Place 1 cup of the butter in a saucepan with 4-5 tea bags tied into a loose leaf satchel. Heat over medium heat until the butter melts, then reduce the heat to low and simmer for 5 minutes. Remove from heat and let rest for 5 additional minutes. Remove the tea and refrigerate it until has reached the same consistency as softened butter, about 20 minutes.

Place the egg whites and sugar in a heat-safe bowl of a stand mixer. Whisk them together by hand to combine. Fill a medium saucepan with a few inches of water and place it over medium-high heat to create a double boiler. Place the mixer bowl on top — the bottom of the bowl should not touch the water. Whisking frequently, heat the egg mixture until it registers about 155-160 degrees on a candy thermometer. Wearing oven mitts, fit the mixer bowl onto the stand mixer.

With the whisk attachment, beat the egg white mixture on high speed for 8 to 10 minutes, until it holds medium-stiff peaks. When done, the outside of the mixer bowl should return to room temperature and no residual heat should be escaping from the meringue out of the top of the bowl. Stop the mixer and swap out the whisk attachment for the paddle.

With the mixer on low speed, add the vanilla, tea-infused butter, and 1 cup regular butter, a couple tablespoons at a time. Once incorporated, turn the mixer to medium-high and beat until buttercream is silky smooth, about 5 minutes.

Split the icing into four bowls and dye accordingly: leave one white, dye one dark, one medium, and one light.

For the salted caramel:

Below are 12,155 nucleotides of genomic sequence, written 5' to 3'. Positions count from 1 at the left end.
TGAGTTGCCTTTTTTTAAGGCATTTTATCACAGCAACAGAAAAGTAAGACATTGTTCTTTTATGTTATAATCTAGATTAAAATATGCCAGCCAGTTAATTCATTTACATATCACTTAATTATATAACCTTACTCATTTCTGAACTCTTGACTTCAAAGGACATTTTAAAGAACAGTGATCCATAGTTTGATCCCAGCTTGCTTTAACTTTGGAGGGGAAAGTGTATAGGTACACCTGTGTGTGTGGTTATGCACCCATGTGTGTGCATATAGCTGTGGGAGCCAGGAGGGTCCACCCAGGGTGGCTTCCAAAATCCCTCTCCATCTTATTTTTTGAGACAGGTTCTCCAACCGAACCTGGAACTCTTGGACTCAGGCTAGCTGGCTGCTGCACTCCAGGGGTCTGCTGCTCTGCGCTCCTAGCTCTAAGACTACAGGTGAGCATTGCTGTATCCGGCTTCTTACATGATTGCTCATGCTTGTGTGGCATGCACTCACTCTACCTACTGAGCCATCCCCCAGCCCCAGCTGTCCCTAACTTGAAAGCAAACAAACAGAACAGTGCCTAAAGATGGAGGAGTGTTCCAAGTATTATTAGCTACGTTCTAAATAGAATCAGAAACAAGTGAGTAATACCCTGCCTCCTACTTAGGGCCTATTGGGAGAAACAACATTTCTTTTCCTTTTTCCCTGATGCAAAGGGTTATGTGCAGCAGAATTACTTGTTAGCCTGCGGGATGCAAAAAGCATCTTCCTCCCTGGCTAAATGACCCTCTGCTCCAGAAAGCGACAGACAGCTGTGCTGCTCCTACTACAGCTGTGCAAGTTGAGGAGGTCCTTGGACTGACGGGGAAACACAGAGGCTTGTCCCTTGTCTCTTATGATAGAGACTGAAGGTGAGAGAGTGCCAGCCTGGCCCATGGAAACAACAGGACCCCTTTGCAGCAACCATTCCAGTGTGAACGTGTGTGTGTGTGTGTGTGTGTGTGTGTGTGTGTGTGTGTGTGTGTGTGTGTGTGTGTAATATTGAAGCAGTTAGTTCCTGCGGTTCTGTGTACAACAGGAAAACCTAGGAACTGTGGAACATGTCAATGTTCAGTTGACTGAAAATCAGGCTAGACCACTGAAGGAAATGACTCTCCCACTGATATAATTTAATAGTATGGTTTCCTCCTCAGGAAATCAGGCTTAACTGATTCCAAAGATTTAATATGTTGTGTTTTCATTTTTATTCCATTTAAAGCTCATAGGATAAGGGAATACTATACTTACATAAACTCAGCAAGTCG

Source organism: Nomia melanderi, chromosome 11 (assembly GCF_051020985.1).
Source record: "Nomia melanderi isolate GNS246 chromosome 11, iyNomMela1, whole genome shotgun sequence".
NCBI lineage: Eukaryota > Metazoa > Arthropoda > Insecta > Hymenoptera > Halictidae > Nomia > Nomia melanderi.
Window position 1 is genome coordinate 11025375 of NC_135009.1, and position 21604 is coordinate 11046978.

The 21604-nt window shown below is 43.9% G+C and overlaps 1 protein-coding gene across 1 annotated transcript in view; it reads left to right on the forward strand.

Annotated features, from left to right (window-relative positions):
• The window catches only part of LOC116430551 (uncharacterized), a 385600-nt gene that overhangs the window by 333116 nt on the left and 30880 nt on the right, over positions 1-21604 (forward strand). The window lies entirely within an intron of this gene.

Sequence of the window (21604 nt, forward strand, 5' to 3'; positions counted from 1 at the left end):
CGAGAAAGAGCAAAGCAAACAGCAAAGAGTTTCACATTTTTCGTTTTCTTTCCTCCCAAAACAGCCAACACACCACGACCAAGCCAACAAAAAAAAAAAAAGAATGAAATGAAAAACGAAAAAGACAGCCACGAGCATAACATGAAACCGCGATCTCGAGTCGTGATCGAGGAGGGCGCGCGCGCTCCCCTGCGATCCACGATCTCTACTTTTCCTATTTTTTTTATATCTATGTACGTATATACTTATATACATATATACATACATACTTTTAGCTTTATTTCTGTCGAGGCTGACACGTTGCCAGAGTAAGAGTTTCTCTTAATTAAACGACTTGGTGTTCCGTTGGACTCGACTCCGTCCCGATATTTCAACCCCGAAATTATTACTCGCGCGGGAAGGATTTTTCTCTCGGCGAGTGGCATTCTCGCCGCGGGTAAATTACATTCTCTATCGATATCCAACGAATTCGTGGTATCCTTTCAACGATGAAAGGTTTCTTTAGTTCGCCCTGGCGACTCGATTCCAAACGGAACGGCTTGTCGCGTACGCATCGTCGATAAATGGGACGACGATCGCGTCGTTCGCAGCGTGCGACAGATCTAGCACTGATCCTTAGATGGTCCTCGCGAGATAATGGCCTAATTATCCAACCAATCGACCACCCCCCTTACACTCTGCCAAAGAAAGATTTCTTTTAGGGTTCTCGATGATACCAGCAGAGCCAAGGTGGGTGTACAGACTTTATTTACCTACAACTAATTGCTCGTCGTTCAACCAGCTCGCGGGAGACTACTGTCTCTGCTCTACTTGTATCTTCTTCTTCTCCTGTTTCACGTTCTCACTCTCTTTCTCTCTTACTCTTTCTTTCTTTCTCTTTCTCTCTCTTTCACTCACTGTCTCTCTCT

Place the sugar, corn syrup, and water in a heavy-bottomed saucepan. Stir to combine.

Heat over high heat, occasionally swirling the pan, until it turns a medium golden amber color (about 8 to 10 minutes). The sugar mixture will begin to rapidly boil before slowing down and darkening in color. Remove the saucepan from the heat once the correct colour is reached and the bubbles start to subside (the darker the colour, the deeper the caramel flavour).

Whisk in the cream — careful of the mixture spitting up hot bits.

Add the butter and continue to stir until melted. Add the salt and vanilla and stir to combine. Pour the caramel into a heat-safe container and let it cool until it reaches your desired consistency or refrigerate until use. It will thicken as it cools.

Assembly:

Place the bottom layer of cake on a Wilton Trim ‘n Turn rotating cake stand. Spread 1/2 cup of the white buttercream on the surface with a spatula; top with next layer of cake and repeat until all cake layers are stacked and iced. Ice a thin layer of buttercream around the exterior of the cake as a crumb coat, and refrigerate for 10 minutes.

Remove the cake from the fridge. Place large dollop of the darkest icing on the bottom of the cake, followed by medium in the centre, and light on top. Smooth out around the cake, rotating the stand, to create an ombre look. Replenish as needed until the entire cake is covered.

Pour caramel sauce over the slightly chilled cake, letting it drip over the edges. Save some extra sauce for people to drizzle over their pieces as desired, or just for you to eat ice cream while watching Netflix exhausted from all the cake-making.

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This post is in partnership with Wilton

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2 thoughts on “London Fog Ombre Cake

  1. your grandmother Sheppard would be so proud. she made great cakes but they always sloped to one side. she could have used a leveler!

  2. This looks delicious! I cant stand coffee either and love earl grey tea so this sounds perfect, I’m definitely going to try I just need to find a loose tea steeper and I’m good to go. I might do a review on my blog too!